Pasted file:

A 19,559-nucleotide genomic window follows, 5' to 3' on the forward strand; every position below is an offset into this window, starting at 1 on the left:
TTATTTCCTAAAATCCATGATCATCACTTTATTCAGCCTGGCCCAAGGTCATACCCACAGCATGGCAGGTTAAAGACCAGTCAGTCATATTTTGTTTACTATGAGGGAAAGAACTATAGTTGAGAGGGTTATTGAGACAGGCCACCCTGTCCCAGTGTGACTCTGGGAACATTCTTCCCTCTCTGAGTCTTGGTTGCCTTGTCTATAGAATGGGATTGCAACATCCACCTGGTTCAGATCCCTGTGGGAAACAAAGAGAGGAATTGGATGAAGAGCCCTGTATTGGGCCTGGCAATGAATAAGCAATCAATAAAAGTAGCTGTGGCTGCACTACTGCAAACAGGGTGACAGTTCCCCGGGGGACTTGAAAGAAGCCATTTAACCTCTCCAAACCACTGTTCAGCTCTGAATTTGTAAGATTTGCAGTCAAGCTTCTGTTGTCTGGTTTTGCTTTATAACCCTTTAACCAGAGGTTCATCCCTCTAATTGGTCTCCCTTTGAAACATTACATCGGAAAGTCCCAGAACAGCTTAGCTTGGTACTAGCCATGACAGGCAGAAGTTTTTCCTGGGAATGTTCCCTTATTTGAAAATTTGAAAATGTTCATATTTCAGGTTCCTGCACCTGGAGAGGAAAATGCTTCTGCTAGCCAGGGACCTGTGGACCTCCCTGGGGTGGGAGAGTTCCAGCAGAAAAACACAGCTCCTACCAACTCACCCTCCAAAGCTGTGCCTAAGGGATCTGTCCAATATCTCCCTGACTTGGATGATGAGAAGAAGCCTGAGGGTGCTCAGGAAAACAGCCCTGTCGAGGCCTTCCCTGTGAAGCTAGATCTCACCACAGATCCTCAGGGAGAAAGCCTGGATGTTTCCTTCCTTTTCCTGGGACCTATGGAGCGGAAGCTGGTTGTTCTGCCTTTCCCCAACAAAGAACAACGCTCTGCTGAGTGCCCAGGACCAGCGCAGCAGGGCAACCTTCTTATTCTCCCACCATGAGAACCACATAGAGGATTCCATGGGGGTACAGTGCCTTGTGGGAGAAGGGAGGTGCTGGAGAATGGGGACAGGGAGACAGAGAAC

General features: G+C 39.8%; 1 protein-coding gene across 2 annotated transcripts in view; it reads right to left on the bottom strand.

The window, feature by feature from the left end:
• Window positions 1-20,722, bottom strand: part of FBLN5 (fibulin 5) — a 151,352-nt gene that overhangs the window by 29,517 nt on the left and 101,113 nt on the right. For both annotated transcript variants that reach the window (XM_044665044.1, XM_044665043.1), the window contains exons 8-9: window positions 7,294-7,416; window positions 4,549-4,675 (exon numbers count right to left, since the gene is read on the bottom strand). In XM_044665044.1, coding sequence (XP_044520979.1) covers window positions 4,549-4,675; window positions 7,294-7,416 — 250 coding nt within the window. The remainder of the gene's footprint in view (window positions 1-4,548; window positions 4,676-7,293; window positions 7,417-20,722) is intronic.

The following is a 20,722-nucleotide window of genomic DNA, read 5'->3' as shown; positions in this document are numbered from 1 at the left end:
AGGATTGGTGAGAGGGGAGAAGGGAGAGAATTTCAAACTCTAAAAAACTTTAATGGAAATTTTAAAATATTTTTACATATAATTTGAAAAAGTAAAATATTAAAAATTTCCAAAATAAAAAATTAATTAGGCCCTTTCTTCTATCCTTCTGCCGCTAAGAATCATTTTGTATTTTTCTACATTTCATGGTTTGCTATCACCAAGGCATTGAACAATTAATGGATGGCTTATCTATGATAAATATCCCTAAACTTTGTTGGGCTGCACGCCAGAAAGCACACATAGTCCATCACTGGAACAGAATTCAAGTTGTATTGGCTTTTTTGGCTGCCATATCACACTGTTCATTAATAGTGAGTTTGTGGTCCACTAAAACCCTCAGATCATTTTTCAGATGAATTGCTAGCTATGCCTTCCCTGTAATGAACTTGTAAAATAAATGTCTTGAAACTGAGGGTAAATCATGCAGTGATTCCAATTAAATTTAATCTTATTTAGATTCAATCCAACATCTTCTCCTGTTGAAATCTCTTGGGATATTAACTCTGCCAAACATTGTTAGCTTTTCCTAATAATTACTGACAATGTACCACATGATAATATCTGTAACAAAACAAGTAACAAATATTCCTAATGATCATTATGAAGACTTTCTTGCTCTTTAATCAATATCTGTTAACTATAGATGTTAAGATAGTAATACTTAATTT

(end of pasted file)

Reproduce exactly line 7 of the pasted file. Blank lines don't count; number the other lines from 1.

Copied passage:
AGGATTGGTGAGAGGGGAGAAGGGAGAGAATTTCAAACTCTAAAAAACTTTAATGGAAATTTTAAAATATTTTTACATATAATTTGAAAAAGTAAAATATTAAAAATTTCCAAAATAAAAAATTAATTAGGCCCTTTCTTCTATCCTTCTGCCGCTAAGAATCATTTTGTATTTTTCTACATTTCATGGTTTGCTATCACCAAGGCATTGAACAATTAATGGATGGCTTATCTATGATAAATATCCCTAAACTTTGTTGGGCTGCACGCCAGAAAGCACACATAGTCCATCACTGGAACAGAATTCAAGTTGTATTGGCTTTTTTGGCTGCCATATCACACTGTTCATTAATAGTGAGTTTGTGGTCCACTAAAACCCTCAGATCATTTTTCAGATGAATTGCTAGCTATGCCTTCCCTGTAATGAACTTGTAAAATAAATGTCTTGAAACTGAGGGTAAATCATGCAGTGATTCCAATTAAATTTAATCTTATTTAGATTCAATCCAACATCTTCTCCTGTTGAAATCTCTTGGGATATTAACTCTGCCAAACATTGTTAGCTTTTCCTAATAATTACTGACAATGTACCACATGATAATATCTGTAACAAAACAAGTAACAAATATTCCTAATGATCATTATGAAGACTTTCTTGCTCTTTAATCAATATCTGTTAACTATAGATGTTAAGATAGTAATACTTAATTT